All of the churning going on has a big impact because, more than ever, 401(k) accounts are tied to the performance of the S&P 500 and other stock indexes.
A huge shift is underway in the stock market that might roil your 401(k) in the short term but that many professional investors see leading to long-lasting gains.
A surge of optimism that the coronavirus pandemic is on the way out has investors looking to revamp where to put their money. As a result, most stock prices are rising, with the biggest gains coming from companies that would benefit most from a healthier economy, such as airlines and banks, which got pounded by the market for much of the pandemic.
At the same time, those hopes are prompting a rise in bond yields. And that’ sending a group of tech stocks back to earth after they carried the market for much of the pandemic. When bonds pay more in interest, investors are less willing to pay as high prices for stocks viewed as the most expensive or to wait as long for their big growth forecasts to come to fruition.
Because of how stock indexes are calculated, any weakness in the biggest stocks can mask strength sweeping across the rest of the market. It’s why the S&P 500 isn’t up much so far this year: Energy stocks have soared, and financial stocks also are up. But tech stocks, which account for more than one-quarter of the index’s market value, have risen just a bit.
All of that churning below the surface might sound like so much inside baseball. But it has a big impact because, more than ever, 401(k) accounts are tied to the performance of the S&P 500 and other stock indexes. More than half of the dollars in U.S. stock funds are directly mimicking indexes, according to Morningstar, the Chicago financial services firm.
So your 401(k) could fall even if the economy — and most stocks — are rising.
This is the mirror-image of what happened early in the pandemic, when the S&P 500 powered higher as the economy fell into a pit. And professional investors say this rotation among sectors still has room to run.
“It brings me back to business school, where we learned about how all the indices are different,” said Lamar Villere, a portfolio manager for Villere & Co. in New Orleans. “It seems so boring and academic. But there is not one monolithic thing called the stock market. It’s these hugely different areas of the market that are moving differently.”
Investors already have felt the moves in recent weeks, when expectations for coming inflation and economic growth suddenly hit an upswing as COVID-19 vaccines rolled out and Congress neared its $1.9 trillion economic rescue.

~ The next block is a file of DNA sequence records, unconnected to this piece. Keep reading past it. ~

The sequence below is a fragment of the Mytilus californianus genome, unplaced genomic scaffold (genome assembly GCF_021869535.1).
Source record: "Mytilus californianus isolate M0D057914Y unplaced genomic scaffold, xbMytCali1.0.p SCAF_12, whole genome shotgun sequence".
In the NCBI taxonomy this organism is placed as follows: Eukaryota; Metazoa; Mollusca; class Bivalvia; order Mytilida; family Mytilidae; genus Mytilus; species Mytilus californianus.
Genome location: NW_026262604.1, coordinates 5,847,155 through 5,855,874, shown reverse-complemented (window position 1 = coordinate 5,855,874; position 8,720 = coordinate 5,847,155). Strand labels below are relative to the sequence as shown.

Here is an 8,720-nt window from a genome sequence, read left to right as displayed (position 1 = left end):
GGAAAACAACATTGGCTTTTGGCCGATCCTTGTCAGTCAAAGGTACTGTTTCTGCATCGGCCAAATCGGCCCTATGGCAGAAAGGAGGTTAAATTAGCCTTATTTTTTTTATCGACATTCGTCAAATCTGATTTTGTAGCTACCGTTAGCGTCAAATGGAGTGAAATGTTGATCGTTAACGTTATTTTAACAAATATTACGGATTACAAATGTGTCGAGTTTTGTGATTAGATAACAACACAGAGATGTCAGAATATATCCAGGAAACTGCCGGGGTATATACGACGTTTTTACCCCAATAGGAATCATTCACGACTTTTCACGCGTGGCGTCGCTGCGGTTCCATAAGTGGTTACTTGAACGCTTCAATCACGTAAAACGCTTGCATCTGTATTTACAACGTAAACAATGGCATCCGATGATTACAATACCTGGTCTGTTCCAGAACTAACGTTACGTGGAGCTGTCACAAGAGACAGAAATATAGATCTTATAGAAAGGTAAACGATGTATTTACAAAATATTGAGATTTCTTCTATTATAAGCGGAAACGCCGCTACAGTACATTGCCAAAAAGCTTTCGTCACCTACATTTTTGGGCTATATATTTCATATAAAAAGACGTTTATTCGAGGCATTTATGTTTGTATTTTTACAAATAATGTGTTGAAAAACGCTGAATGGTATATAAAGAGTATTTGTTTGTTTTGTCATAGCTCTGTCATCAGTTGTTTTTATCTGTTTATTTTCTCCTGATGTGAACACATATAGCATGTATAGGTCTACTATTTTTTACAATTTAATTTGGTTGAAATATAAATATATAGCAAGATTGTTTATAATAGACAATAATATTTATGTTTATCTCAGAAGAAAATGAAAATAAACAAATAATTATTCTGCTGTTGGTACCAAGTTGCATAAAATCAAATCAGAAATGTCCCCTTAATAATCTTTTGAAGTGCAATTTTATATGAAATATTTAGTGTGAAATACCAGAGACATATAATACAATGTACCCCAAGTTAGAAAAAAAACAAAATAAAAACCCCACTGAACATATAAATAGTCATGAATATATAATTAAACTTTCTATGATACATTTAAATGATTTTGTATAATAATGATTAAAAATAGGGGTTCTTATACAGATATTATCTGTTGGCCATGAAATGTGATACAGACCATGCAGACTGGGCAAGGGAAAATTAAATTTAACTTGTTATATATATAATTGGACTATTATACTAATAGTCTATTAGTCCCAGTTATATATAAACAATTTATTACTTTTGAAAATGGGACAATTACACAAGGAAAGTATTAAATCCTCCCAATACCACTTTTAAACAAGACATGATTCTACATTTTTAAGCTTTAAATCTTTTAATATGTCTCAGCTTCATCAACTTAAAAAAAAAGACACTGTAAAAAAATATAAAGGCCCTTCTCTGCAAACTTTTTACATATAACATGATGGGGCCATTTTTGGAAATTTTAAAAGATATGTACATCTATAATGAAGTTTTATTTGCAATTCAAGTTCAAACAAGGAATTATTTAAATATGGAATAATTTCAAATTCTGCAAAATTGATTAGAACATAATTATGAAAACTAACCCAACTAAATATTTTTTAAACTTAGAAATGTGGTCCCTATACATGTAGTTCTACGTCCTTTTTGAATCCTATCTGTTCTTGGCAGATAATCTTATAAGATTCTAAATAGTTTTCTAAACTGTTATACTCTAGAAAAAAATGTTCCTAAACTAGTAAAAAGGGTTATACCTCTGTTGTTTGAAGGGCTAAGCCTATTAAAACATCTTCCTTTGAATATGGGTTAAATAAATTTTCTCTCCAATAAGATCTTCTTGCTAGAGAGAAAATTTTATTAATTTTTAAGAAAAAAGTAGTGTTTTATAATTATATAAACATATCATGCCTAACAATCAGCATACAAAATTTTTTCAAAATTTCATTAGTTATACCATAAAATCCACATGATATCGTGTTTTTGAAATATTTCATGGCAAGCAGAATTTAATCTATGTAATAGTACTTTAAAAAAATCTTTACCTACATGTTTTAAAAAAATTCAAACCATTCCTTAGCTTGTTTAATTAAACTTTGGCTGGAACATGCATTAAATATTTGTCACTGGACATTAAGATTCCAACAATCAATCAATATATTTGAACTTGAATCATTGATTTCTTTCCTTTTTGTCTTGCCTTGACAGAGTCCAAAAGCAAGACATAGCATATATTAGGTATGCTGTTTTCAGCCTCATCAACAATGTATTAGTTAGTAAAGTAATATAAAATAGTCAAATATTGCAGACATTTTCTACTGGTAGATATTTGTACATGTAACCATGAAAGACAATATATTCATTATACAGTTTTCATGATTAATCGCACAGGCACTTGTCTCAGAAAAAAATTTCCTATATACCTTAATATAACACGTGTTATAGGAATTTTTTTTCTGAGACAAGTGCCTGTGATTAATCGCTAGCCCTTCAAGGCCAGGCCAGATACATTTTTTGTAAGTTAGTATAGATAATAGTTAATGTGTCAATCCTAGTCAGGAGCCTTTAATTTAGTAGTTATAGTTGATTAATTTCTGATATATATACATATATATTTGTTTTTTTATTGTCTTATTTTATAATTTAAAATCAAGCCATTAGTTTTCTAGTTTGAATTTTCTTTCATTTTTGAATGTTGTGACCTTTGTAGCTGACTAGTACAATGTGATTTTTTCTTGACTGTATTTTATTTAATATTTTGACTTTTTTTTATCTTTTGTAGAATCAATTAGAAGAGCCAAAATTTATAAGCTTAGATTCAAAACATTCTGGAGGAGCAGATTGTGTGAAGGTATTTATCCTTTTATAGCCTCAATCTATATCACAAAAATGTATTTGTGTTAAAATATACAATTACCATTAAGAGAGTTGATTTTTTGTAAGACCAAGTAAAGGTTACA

The Nasdaq composite tumbled more than 10% from Feb. 12 through March 5, with its many tech stock holdings hurt by the sudden rise in yields. The S&P 500 also fell during that span, by 2.4%, even as more than half of the stocks in the index were rising.
Marathon Oil and other energy producers led the way, with several up more than 20%. Cruise-ship operators also were steaming higher.
If the economy roars back soon, as nearly everyone on Wall Street expects, profits should jump much more for those types of companies than for big tech stocks, which benefited from the stay-at-home economy.
That’s why investors generally should take it in stride if the S&P 500 falls because of drops for a just a few heavyweight companies. Many analysts and professional investors expect the improving economy to boost profits for companies enough to more than make up for stumbles caused by rising rates in the near term. They expect the S&P 500 to rise over the next year.
Since tech stocks’ recent tumble, they’ve come back, as worries about inflation have been tamped down a bit. Even if tech stocks’ shine never fully returns, many continue to produce huge profits — such as Apple and its nearly $29 billion in net income last quarter.
But many professional investors still expect the rotation out of tech stocks into other beaten-down areas of the market to continue a while longer. Tech and high-growth stocks still look much more expensive than the rest of the market, and higher interest rates make that gap appear even more glaring. That could keep the pressure on the S&P 500 and index funds that track it.
High-growth stocks largely had been pulling away from their more cheaply valued value stocks for much of the past 15 years, said David Joy, chief market strategist for Ameriprise. Long term, a reversal could last just as long.
Within such long-term trends, the market can swing back and forth. For this most recent move into value stocks out of high-growth tech stocks, Joy said there’s likely months left to go.
“If I had to guess, it’s halfway to maybe two-thirds done,” he said. “But it’s still the place to be.”